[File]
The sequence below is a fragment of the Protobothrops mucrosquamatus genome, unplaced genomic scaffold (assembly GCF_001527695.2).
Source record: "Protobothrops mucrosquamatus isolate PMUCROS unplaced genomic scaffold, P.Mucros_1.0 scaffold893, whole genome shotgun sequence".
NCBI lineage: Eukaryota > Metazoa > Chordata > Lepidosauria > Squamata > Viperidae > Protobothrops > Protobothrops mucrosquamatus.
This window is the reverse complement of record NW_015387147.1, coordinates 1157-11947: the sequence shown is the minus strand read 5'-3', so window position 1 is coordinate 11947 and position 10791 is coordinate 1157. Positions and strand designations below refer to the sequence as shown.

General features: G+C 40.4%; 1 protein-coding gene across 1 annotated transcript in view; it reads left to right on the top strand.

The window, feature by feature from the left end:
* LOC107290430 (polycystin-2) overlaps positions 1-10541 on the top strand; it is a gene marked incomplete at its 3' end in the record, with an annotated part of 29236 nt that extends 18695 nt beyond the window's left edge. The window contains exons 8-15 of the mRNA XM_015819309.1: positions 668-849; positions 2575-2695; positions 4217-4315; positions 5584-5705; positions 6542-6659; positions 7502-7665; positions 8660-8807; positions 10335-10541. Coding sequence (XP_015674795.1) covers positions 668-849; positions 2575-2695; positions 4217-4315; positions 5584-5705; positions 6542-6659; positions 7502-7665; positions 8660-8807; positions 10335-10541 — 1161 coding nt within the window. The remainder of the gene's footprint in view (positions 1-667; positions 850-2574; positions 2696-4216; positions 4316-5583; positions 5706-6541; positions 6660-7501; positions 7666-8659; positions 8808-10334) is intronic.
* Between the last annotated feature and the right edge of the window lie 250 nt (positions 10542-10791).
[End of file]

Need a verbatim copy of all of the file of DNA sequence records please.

The sequence below is a fragment of the Protobothrops mucrosquamatus genome, unplaced genomic scaffold (assembly GCF_001527695.2).
Source record: "Protobothrops mucrosquamatus isolate PMUCROS unplaced genomic scaffold, P.Mucros_1.0 scaffold893, whole genome shotgun sequence".
NCBI lineage: Eukaryota > Metazoa > Chordata > Lepidosauria > Squamata > Viperidae > Protobothrops > Protobothrops mucrosquamatus.
This window is the reverse complement of record NW_015387147.1, coordinates 1157-11947: the sequence shown is the minus strand read 5'-3', so window position 1 is coordinate 11947 and position 10791 is coordinate 1157. Positions and strand designations below refer to the sequence as shown.

General features: G+C 40.4%; 1 protein-coding gene across 1 annotated transcript in view; it reads left to right on the top strand.

The window, feature by feature from the left end:
* LOC107290430 (polycystin-2) overlaps positions 1-10541 on the top strand; it is a gene marked incomplete at its 3' end in the record, with an annotated part of 29236 nt that extends 18695 nt beyond the window's left edge. The window contains exons 8-15 of the mRNA XM_015819309.1: positions 668-849; positions 2575-2695; positions 4217-4315; positions 5584-5705; positions 6542-6659; positions 7502-7665; positions 8660-8807; positions 10335-10541. Coding sequence (XP_015674795.1) covers positions 668-849; positions 2575-2695; positions 4217-4315; positions 5584-5705; positions 6542-6659; positions 7502-7665; positions 8660-8807; positions 10335-10541 — 1161 coding nt within the window. The remainder of the gene's footprint in view (positions 1-667; positions 850-2574; positions 2696-4216; positions 4316-5583; positions 5706-6541; positions 6660-7501; positions 7666-8659; positions 8808-10334) is intronic.
* Between the last annotated feature and the right edge of the window lie 250 nt (positions 10542-10791).